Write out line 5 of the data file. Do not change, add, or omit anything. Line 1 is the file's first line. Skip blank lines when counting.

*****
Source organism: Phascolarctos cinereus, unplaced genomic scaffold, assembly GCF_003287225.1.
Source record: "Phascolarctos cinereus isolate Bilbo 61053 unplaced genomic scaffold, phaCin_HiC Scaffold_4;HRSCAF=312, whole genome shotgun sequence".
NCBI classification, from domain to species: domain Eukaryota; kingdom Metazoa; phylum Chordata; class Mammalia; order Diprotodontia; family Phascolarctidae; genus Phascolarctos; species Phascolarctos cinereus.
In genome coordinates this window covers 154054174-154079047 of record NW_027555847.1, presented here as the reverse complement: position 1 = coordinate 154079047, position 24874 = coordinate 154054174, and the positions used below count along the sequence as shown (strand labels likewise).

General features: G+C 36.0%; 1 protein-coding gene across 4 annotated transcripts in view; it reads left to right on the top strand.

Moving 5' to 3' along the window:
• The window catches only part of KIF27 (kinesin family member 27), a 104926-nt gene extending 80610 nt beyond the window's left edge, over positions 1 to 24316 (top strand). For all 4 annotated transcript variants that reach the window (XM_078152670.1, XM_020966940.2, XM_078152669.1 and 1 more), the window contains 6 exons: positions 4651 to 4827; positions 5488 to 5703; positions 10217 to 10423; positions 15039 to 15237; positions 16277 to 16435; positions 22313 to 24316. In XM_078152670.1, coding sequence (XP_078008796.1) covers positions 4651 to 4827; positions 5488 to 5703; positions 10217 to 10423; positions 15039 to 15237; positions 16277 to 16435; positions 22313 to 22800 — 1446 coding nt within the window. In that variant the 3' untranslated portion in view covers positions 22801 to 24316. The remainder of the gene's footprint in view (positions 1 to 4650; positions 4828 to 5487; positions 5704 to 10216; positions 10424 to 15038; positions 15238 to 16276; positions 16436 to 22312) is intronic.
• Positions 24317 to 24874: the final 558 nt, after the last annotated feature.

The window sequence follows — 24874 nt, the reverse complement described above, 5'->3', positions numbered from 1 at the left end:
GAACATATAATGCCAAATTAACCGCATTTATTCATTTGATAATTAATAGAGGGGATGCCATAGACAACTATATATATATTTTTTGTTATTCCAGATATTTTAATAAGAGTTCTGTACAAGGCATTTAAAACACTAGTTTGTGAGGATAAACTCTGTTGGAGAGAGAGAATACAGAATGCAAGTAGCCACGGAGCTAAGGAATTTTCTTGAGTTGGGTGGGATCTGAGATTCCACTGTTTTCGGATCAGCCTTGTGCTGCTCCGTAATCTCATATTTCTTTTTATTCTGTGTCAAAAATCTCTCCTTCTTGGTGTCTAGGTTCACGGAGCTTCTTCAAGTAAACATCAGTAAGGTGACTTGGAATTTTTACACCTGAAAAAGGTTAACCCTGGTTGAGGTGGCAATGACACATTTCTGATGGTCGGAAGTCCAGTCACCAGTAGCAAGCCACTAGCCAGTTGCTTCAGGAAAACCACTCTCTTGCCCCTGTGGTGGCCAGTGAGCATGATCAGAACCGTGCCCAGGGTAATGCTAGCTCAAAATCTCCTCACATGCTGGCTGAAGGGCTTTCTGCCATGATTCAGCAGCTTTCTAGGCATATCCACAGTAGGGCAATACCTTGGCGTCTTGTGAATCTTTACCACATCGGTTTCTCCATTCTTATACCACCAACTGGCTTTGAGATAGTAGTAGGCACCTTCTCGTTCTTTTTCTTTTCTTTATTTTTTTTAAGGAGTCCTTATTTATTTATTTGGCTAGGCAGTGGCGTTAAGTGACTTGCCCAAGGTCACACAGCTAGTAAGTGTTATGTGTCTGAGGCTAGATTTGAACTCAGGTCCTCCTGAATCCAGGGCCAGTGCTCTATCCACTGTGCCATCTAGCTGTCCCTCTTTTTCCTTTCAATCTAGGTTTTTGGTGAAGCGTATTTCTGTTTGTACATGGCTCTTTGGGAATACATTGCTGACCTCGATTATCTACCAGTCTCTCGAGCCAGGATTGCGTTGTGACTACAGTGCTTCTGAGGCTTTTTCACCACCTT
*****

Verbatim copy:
General features: G+C 36.0%; 1 protein-coding gene across 4 annotated transcripts in view; it reads left to right on the top strand.